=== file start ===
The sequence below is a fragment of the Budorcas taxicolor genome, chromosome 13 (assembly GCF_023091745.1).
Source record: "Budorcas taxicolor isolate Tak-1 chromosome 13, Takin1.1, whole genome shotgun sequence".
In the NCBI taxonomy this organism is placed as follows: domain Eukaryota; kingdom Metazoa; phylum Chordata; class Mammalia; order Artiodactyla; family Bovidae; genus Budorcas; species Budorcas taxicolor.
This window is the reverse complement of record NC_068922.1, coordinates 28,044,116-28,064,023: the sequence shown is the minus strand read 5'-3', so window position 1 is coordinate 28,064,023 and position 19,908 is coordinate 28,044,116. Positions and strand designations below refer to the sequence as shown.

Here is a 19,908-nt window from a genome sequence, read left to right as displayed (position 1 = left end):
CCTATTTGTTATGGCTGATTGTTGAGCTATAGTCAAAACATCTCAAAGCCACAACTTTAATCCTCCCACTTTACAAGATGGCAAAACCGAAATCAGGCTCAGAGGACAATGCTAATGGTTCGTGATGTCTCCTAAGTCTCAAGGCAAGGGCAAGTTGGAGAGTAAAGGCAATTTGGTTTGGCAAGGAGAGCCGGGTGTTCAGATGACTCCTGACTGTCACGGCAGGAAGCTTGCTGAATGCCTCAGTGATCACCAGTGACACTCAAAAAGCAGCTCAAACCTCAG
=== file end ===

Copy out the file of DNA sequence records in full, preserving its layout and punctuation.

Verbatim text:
The sequence below is a fragment of the Budorcas taxicolor genome, chromosome 13 (assembly GCF_023091745.1).
Source record: "Budorcas taxicolor isolate Tak-1 chromosome 13, Takin1.1, whole genome shotgun sequence".
In the NCBI taxonomy this organism is placed as follows: domain Eukaryota; kingdom Metazoa; phylum Chordata; class Mammalia; order Artiodactyla; family Bovidae; genus Budorcas; species Budorcas taxicolor.
This window is the reverse complement of record NC_068922.1, coordinates 28,044,116-28,064,023: the sequence shown is the minus strand read 5'-3', so window position 1 is coordinate 28,064,023 and position 19,908 is coordinate 28,044,116. Positions and strand designations below refer to the sequence as shown.

Here is a 19,908-nt window from a genome sequence, read left to right as displayed (position 1 = left end):
CCTATTTGTTATGGCTGATTGTTGAGCTATAGTCAAAACATCTCAAAGCCACAACTTTAATCCTCCCACTTTACAAGATGGCAAAACCGAAATCAGGCTCAGAGGACAATGCTAATGGTTCGTGATGTCTCCTAAGTCTCAAGGCAAGGGCAAGTTGGAGAGTAAAGGCAATTTGGTTTGGCAAGGAGAGCCGGGTGTTCAGATGACTCCTGACTGTCACGGCAGGAAGCTTGCTGAATGCCTCAGTGATCACCAGTGACACTCAAAAAGCAGCTCAAACCTCAG